Your Local Election Committee

July 1, 2017

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(This article first appeared in the July-August 2017 issue of The American Postal Worker magazine)

By Secretary-Treasurer Liz Powell

Union elections represent one of the foundations of our democracy. Union members have the right to nominate and vote for their leadership and those officers who will be placed in charge of protecting the rights of postal workers and the administration of the union. 

The Law

The right to elect union officials is mandated by federal law. The Labor Management Reporting and Disclosure Act reads, “Terms of Office; Election Procedures (29 U.S.C. 481) SEC. 401. (b) Every local labor organization shall elect its officers not less often than once every three years by secret ballot among the members in good standing.”

Local unions may choose to have elections every one or two years, but there must be an election at least once every three years. The frequency of elections should be addressed in the local’s constitution.

The National Constitution

In order to comply with the legal obligation to have elections, the APWU adopted language in The National Constitution and Bylaws to assist local and state unions. Article 12 of The National Constitution and Bylaws of the APWU requires that every local “establish an election committee, no member of” which shall be a candidate for election while serving on such committee.

The election committee shall be responsible for the conduct of the election and shall decide all controversies arising out of the election process. Locals will decide the number of committee members and how the committee is formed. The election committee can be either elected or appointed as per the local’s constitution. Members of the committee are expected to serve throughout the entire election process. If for some reason a committee member is unable to serve, he or she may be replaced, if possible. If for some reason there are not enough local members to form a committee, please contact the Secretary-Treasurer’s Department for assistance.

The Election Committee

Election committee members are responsible for conducting your union’s election of officers, in accordance with federal law and your union’s constitution and bylaws. This committee should be in place as the first step of the election process.

Throughout the election process, election officials should be guided by three principles. First, you should be fair and impartial, treating all candidates equally and avoiding any acts of favoritism or even the appearance of favoritism. You should maintain a businesslike relationship with all candidates, even if you work with or are personal friends with any of them. Second, you must follow the election provisions in your union’s constitution and bylaws as well as any other union election rules, so long as they are not inconsistent with federal law. Finally, you should uphold American democratic traditions by protecting the right of every member in good standing to nominate candidates, run for office and vote by secret ballot for officers of your union. (Department of Labor, A Guide for Election Officials)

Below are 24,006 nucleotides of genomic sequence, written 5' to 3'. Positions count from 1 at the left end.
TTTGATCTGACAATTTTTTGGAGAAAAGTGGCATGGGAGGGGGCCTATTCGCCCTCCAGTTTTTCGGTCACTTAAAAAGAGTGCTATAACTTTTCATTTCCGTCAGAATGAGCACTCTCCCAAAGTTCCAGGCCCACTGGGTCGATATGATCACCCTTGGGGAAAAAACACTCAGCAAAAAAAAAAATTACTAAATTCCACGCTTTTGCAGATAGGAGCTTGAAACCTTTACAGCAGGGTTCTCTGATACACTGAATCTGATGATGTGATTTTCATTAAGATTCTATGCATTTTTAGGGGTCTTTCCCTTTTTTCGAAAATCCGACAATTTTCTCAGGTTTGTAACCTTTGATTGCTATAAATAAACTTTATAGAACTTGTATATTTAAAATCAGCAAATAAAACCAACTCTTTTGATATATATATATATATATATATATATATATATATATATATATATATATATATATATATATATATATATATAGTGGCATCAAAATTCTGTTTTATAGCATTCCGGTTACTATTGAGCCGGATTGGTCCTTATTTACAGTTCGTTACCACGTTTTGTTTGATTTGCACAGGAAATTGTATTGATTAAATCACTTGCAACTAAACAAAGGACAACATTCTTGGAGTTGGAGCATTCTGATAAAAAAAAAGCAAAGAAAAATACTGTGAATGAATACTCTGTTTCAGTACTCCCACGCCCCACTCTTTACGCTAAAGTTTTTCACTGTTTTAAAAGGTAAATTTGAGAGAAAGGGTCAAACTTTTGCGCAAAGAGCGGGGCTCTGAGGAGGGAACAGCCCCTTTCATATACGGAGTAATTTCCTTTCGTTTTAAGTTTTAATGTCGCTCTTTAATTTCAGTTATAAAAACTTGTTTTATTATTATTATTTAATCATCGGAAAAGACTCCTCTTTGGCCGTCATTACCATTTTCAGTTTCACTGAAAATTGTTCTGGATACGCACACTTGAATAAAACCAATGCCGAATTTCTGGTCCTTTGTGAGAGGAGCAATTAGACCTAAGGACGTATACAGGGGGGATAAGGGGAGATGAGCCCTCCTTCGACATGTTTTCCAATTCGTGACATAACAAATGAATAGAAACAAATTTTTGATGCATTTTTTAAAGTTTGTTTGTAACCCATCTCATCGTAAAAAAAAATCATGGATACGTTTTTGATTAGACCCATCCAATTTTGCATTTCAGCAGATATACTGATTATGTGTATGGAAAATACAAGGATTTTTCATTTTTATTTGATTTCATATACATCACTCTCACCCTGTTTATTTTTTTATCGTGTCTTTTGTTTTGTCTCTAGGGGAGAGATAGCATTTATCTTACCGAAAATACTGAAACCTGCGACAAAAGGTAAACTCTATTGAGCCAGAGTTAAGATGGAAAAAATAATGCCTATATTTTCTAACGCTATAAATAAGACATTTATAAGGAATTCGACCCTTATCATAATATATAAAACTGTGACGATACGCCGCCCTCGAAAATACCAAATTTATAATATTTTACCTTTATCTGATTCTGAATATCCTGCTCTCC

The local election committee (LEC) should formulate election rules, post-election notices for the membership, update the membership mailing list, document acceptance of nominations and verify that candidates meet qualification requirements. The committee also prepares the ballot, collects or counts the ballots and certifies the election results (some committees supervise outside ballot companies who perform some of these duties).

If the local union will have members voting at a polling place, the committee would have to make sure that the polling place is open long enough to allow members an opportunity to vote, provide for absentee balloting and maintain the security of the ballots. Finally, the LEC would investigate and render a decision on any election complaints or grievances.

When investigating election complaints, the committee is looking for actions or conduct that would influence the outcome of the election. The use of union or employer funds, poor security of the ballots, improper nomination or election notice and use of local or national union logo on campaign material are some typical examples of actions or conduct that could affect the outcome of an election.

All decisions on election grievances must be in writing and if the grievance is denied, the written decision should provide the appeal procedures in Article 12 of the National Constitution.

Help Is Available

The Secretary-Treasurer’s Department can provide online training to assist local election committees. This training webinar lasts approximately two hours. It only requires a high speed internet connection, speakerphone and a space where the committee can comfortably watch a computer monitor or project an image. Additional committee resources are available on the APWU website at


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